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More Frontier Epic Samples

THE RATTLESNAKE AND THE SIOUX GIRL

 

     The snake wasn't in any hurry and seemed to float on the mulch of leaves and twigs as it eased through the small woods.  It's serpentine curves appeared to remain motionless, yet they traveled the length of the snake and somehow the earth moved beneath it.  It was not going fast, but there was purpose in its motion and it steadily covered the ground in that weird slow pace that is typical of all snakes.

     The red tongue darted out ceaselessly, forked tip bending up and down as it collected molecules of odor which were then translated into scent inside the snake's mouth.  The snake was tracking its prey, trailing it by scent in the way of all rattlesnakes.

     The young bobcat had appeared suddenly in the grove, stalking prey of his own, and when it had gotten very close the snake struck without warning.  It lunged forward, mouth open wide and fangs thrusting out into the air.  The cat was quick, very quick, jumping straight into the air almost immediately, but it had been too intent on the bird it was chasing.  The snake had felt the warm fur of the animal as it struck firmly against the hindquarters, and the fangs penetrated the cat's tough skin and the poison squirted and the cat was doomed.

     The cat was fast, and it dashed away, running from the threat of the snake.  But the snake knew that death was already inside the cat, knew that it was just a matter of time until the cat slowed and laid down and stopped breathing.  So, the snake followed along behind, trailing the cat with it's unusual but incredibly efficient sense of smell.  As long as the snake could follow the trail, it would sooner or later come upon the dead cat.  It was a very old snake, and it knew.

     It had no real emotions as such.  More like instincts, burned into it's tiny brain by experience and some intuitive knowledge that came with creation itself.  There was no anger within it.  No love.  No hate.  Just being.  Just being and occasional hunger.  Not even fear as such.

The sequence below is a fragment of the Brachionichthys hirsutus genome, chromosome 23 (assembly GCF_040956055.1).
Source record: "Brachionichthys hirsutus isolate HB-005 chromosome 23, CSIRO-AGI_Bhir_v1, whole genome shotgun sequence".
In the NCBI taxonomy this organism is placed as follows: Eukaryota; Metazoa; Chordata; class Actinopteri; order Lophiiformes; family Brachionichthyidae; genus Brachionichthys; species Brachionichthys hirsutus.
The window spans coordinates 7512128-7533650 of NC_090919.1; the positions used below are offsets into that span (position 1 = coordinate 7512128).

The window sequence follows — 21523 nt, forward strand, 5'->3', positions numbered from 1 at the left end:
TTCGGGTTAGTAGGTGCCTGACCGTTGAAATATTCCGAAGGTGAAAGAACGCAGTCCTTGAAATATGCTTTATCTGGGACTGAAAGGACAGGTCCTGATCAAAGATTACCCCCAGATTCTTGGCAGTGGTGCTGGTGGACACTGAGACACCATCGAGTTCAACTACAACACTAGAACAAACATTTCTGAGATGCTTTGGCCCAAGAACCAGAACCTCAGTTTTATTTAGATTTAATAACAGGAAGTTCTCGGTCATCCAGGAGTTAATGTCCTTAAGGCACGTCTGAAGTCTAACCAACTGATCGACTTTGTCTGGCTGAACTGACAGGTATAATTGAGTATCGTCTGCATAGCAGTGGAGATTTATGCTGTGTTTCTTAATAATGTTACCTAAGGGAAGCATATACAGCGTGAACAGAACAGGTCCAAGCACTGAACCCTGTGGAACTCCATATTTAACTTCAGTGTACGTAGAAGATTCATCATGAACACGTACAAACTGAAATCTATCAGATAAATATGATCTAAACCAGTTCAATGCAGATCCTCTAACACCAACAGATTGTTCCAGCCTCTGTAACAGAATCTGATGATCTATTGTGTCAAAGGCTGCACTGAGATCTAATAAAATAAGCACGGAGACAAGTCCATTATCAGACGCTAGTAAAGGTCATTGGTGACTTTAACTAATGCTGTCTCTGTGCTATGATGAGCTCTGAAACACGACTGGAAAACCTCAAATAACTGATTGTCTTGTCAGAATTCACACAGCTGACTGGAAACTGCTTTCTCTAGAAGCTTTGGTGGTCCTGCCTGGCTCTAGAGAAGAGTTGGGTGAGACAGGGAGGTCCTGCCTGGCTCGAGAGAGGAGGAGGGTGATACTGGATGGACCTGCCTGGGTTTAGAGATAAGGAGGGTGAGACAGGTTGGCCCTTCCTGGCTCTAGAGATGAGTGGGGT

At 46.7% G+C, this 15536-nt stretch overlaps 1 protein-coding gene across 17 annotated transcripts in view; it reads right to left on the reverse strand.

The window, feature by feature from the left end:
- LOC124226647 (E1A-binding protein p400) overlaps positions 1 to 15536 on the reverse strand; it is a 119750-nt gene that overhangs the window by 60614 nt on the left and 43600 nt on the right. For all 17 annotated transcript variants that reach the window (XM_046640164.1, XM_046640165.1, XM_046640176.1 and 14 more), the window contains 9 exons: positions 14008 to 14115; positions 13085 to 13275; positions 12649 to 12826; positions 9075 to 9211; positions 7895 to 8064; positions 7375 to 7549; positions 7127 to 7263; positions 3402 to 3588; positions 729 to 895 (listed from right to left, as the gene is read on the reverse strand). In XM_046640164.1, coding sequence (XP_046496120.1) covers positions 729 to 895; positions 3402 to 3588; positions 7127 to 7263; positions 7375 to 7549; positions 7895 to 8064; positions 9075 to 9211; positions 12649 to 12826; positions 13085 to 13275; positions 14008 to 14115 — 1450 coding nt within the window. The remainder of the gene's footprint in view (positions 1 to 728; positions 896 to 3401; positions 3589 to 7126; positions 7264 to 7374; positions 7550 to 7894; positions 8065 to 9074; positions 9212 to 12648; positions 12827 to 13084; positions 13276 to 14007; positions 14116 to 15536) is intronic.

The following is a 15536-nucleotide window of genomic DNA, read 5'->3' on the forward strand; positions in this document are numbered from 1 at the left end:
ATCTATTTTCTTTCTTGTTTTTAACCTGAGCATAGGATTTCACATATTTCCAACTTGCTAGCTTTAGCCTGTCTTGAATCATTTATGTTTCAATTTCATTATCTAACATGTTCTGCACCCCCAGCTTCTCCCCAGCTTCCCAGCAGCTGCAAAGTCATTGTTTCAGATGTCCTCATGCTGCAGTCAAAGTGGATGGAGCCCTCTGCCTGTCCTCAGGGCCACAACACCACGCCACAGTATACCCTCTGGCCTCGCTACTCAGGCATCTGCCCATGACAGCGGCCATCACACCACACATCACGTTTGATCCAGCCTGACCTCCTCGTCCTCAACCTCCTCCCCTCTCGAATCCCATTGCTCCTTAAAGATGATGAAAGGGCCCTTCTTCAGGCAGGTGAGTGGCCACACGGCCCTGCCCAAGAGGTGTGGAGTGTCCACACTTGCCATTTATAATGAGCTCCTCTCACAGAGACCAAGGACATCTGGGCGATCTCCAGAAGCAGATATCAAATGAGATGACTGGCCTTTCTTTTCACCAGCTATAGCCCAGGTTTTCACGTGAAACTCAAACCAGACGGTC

Like the time the large bird attacked it.  The snake had felt no anger or fear.  It had just responded to instincts and coiled and struck, again and again.  No frustration at missing the much faster bird each time.  No fear that it might die.  Just the single self-defense response.  Coil and strike.  Coil and strike.  Try to escape if possible, but the bird kept landing on it with those sharp feet and the snake had to coil and strike and coil and strike.

     Then the bird had made a mistake and slipped.  A single fang had struck home, but that was enough, and the bird had flown away to die and the snake had crawled away, feeling no sense of relief.  No memory of fear.  Just pain from where the claws had been.  Just pain and the sense of being that was always there.

     Now summer was almost here.  Still some days were cooler than the snake preferred, and it could feel the heavy slowing down precipitated by the cooler shade of the small woods.  The snake wanted to find a rock and sun itself back into full awareness, but for now it just kept on, following the trail laid down with its tireless tongue.  First food, then warmth, for the snake had not eaten in many days.

     The trail was almost a straight line, as if the cat had known that distance bought time, delayed the hideous unhinged jaw and ultimate horror that awaited it.  The snake never pondered on that.  The fact that it was a straight trail simply made it easier to follow in that effortless slide

     The snake emerged from the woods into the grass of the late-spring prairie.  The afternoon sun warmed it and with the warmth came increased awareness.